About three years ago, he also became involved in founding a nonprofit organization with both social and welfare aims, the Chilean Community of Israel (CCHIL), designed to help new immigrants from Chile integrate. CCHIL maintains close ties with Santiago and serves as a bridge to strengthen relations between the countries. Arias is currently deputy chair of the organization.
Since becoming rabbi of Moriah, he has organized group activities for youth and adults that include classes on the weekly Torah portion and other aspects of Judaism, some of which feature singing and liturgical music, others part of a pluralistic study program or Bet Midrash. He also invests time at a nearby school, preparing special needs children for their bar mitzvah or bat mitzvah. He has plans for outreach, since his goal is to expand the community.
As for the religious-secular divide that is so characteristic of Israel and often fraught with tension, Arias finds something alien about it. He would like to see more moderate attitudes and calmer perspectives, especially concerning Judaism and Jewish studies.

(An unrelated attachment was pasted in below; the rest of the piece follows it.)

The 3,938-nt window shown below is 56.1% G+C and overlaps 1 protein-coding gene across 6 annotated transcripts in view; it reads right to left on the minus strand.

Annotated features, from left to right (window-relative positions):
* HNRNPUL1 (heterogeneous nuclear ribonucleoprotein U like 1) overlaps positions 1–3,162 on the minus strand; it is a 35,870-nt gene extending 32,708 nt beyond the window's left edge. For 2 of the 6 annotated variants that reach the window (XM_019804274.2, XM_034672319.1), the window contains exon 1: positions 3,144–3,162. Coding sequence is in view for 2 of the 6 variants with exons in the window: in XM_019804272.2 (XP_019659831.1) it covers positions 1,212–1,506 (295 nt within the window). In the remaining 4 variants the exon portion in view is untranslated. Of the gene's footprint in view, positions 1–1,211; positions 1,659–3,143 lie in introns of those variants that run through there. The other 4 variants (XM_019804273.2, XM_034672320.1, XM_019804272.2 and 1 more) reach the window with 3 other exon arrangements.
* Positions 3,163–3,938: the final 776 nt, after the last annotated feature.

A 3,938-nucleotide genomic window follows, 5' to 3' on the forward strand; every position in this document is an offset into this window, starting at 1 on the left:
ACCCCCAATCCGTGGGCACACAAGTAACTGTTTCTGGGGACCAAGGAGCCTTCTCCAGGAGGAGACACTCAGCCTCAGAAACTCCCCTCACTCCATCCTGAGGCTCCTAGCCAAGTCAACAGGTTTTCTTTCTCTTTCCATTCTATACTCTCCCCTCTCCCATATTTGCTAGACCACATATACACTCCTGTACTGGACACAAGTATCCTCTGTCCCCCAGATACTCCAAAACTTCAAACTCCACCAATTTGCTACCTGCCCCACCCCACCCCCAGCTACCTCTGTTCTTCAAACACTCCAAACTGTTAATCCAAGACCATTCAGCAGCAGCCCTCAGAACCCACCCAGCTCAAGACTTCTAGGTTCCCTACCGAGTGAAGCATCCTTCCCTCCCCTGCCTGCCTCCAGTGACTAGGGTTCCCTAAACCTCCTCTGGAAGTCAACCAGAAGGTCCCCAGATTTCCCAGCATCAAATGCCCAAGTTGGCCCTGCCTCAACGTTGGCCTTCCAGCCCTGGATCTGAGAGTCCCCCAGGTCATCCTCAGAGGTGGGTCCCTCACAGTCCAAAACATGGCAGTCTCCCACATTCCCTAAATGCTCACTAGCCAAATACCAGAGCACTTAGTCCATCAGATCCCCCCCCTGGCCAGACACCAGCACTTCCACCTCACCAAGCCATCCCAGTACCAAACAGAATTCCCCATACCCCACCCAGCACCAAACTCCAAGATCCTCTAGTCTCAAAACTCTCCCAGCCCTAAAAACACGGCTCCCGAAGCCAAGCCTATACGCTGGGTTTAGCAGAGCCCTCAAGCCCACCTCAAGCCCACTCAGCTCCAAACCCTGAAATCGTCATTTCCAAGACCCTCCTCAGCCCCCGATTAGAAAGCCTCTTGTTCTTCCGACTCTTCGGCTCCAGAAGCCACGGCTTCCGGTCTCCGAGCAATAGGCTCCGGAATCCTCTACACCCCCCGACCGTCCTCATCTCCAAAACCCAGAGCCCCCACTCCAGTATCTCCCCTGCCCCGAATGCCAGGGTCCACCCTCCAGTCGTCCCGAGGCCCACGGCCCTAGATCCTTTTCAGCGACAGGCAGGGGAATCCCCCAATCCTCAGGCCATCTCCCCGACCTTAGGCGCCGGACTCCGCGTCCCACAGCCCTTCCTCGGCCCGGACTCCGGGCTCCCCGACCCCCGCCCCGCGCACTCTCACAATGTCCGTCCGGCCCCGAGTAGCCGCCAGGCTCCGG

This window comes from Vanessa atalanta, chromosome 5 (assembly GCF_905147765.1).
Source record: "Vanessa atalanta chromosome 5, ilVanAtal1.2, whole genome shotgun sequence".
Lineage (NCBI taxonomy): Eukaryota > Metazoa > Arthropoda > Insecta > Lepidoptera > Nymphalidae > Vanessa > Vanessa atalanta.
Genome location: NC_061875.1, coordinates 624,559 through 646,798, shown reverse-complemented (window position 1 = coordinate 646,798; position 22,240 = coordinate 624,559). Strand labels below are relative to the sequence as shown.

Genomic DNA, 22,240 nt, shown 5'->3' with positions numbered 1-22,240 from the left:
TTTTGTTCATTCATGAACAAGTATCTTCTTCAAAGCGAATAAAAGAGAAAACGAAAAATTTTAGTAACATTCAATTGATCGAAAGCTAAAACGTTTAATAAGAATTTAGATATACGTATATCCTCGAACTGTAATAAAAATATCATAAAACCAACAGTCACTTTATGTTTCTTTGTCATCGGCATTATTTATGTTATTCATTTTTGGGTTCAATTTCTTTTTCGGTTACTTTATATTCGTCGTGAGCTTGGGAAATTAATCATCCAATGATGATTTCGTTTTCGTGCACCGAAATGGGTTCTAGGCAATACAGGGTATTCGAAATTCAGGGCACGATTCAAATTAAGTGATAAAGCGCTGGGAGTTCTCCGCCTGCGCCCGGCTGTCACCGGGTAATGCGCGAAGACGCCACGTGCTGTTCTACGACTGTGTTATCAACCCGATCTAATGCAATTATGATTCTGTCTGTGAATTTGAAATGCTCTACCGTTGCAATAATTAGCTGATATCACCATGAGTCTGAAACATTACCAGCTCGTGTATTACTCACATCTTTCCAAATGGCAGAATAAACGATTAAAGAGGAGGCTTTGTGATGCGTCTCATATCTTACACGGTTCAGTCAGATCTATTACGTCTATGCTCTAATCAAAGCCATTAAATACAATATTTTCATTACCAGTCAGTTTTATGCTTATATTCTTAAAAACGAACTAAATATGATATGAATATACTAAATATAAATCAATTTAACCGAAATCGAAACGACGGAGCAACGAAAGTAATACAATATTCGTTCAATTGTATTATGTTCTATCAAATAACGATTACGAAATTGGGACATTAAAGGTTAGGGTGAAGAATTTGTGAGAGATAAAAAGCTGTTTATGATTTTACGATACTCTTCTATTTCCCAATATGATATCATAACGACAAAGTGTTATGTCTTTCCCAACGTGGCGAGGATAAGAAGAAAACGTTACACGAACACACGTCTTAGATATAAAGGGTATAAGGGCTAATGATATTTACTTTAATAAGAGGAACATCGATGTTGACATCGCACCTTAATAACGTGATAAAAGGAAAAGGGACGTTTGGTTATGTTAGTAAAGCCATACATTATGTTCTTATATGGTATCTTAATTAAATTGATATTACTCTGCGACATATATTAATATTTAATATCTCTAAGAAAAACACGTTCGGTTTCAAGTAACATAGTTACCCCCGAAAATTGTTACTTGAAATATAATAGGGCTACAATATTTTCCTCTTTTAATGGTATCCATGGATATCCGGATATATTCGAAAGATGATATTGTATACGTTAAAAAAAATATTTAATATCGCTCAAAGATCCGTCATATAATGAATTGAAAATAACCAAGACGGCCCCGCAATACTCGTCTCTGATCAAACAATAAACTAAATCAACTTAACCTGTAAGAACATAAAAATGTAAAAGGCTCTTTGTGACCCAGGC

“Mutual respect for others is a cornerstone belief in our sources, within our tradition, and in the history of the Jewish nation as it developed around the world. There is no question of ‘religious’ or ‘secular’ in South American communities: there is only Judaism; some people are more traditional than others but everyone feels part of the community,” he explains.
“My goal is to make Judaism more accessible for everyone, and to ensure that both secular and religious people – and everyone in between – will have a common space at the Moriah community in Haifa, a place where they can experience their Judaism as a growth process.”